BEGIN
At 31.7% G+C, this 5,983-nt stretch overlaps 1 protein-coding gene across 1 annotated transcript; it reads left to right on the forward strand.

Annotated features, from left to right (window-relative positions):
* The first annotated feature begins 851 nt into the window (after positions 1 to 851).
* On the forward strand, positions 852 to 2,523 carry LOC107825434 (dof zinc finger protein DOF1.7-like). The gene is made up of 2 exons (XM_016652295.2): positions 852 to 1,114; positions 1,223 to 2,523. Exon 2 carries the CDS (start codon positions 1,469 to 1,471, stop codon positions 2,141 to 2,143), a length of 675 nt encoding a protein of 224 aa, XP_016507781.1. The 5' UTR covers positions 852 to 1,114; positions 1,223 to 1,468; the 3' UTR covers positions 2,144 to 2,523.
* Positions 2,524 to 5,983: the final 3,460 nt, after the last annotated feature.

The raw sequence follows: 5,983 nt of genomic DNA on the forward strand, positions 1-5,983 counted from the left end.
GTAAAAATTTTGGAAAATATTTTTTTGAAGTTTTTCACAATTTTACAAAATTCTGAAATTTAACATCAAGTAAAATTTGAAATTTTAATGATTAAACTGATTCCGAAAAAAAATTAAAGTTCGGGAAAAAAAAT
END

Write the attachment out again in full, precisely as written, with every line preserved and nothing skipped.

At 31.7% G+C, this 5,983-nt stretch overlaps 1 protein-coding gene across 1 annotated transcript; it reads left to right on the forward strand.

Annotated features, from left to right (window-relative positions):
* The first annotated feature begins 851 nt into the window (after positions 1 to 851).
* On the forward strand, positions 852 to 2,523 carry LOC107825434 (dof zinc finger protein DOF1.7-like). The gene is made up of 2 exons (XM_016652295.2): positions 852 to 1,114; positions 1,223 to 2,523. Exon 2 carries the CDS (start codon positions 1,469 to 1,471, stop codon positions 2,141 to 2,143), a length of 675 nt encoding a protein of 224 aa, XP_016507781.1. The 5' UTR covers positions 852 to 1,114; positions 1,223 to 1,468; the 3' UTR covers positions 2,144 to 2,523.
* Positions 2,524 to 5,983: the final 3,460 nt, after the last annotated feature.

The raw sequence follows: 5,983 nt of genomic DNA on the forward strand, positions 1-5,983 counted from the left end.
GTAAAAATTTTGGAAAATATTTTTTTGAAGTTTTTCACAATTTTACAAAATTCTGAAATTTAACATCAAGTAAAATTTGAAATTTTAATGATTAAACTGATTCCGAAAAAAAATTAAAGTTCGGGAAAAAAAAT